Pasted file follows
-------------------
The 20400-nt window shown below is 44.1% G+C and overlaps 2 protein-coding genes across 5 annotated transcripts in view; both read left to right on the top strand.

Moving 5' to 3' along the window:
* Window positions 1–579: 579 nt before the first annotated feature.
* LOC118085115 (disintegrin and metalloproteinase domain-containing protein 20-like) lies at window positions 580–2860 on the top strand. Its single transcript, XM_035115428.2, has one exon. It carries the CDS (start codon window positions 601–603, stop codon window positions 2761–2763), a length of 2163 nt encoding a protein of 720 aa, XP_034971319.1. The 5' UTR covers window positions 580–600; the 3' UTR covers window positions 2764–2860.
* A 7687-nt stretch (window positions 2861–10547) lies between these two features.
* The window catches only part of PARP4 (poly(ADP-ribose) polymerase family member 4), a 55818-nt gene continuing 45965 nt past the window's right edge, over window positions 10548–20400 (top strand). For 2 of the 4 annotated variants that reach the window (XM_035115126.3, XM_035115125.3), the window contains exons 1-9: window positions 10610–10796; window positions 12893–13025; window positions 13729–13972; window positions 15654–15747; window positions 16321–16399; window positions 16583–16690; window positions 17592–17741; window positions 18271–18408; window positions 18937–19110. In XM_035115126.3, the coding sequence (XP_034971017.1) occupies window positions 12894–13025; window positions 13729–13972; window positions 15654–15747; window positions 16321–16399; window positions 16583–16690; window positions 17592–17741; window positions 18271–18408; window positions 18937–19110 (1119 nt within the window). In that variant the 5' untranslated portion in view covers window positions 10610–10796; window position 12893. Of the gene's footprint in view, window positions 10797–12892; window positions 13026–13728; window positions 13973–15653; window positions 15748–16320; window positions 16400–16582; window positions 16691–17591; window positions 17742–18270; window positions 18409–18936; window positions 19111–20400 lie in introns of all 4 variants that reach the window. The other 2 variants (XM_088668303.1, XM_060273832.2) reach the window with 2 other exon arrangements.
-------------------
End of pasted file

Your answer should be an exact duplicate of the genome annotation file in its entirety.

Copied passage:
The 20400-nt window shown below is 44.1% G+C and overlaps 2 protein-coding genes across 5 annotated transcripts in view; both read left to right on the top strand.

Moving 5' to 3' along the window:
* Window positions 1–579: 579 nt before the first annotated feature.
* LOC118085115 (disintegrin and metalloproteinase domain-containing protein 20-like) lies at window positions 580–2860 on the top strand. Its single transcript, XM_035115428.2, has one exon. It carries the CDS (start codon window positions 601–603, stop codon window positions 2761–2763), a length of 2163 nt encoding a protein of 720 aa, XP_034971319.1. The 5' UTR covers window positions 580–600; the 3' UTR covers window positions 2764–2860.
* A 7687-nt stretch (window positions 2861–10547) lies between these two features.
* The window catches only part of PARP4 (poly(ADP-ribose) polymerase family member 4), a 55818-nt gene continuing 45965 nt past the window's right edge, over window positions 10548–20400 (top strand). For 2 of the 4 annotated variants that reach the window (XM_035115126.3, XM_035115125.3), the window contains exons 1-9: window positions 10610–10796; window positions 12893–13025; window positions 13729–13972; window positions 15654–15747; window positions 16321–16399; window positions 16583–16690; window positions 17592–17741; window positions 18271–18408; window positions 18937–19110. In XM_035115126.3, the coding sequence (XP_034971017.1) occupies window positions 12894–13025; window positions 13729–13972; window positions 15654–15747; window positions 16321–16399; window positions 16583–16690; window positions 17592–17741; window positions 18271–18408; window positions 18937–19110 (1119 nt within the window). In that variant the 5' untranslated portion in view covers window positions 10610–10796; window position 12893. Of the gene's footprint in view, window positions 10797–12892; window positions 13026–13728; window positions 13973–15653; window positions 15748–16320; window positions 16400–16582; window positions 16691–17591; window positions 17742–18270; window positions 18409–18936; window positions 19111–20400 lie in introns of all 4 variants that reach the window. The other 2 variants (XM_088668303.1, XM_060273832.2) reach the window with 2 other exon arrangements.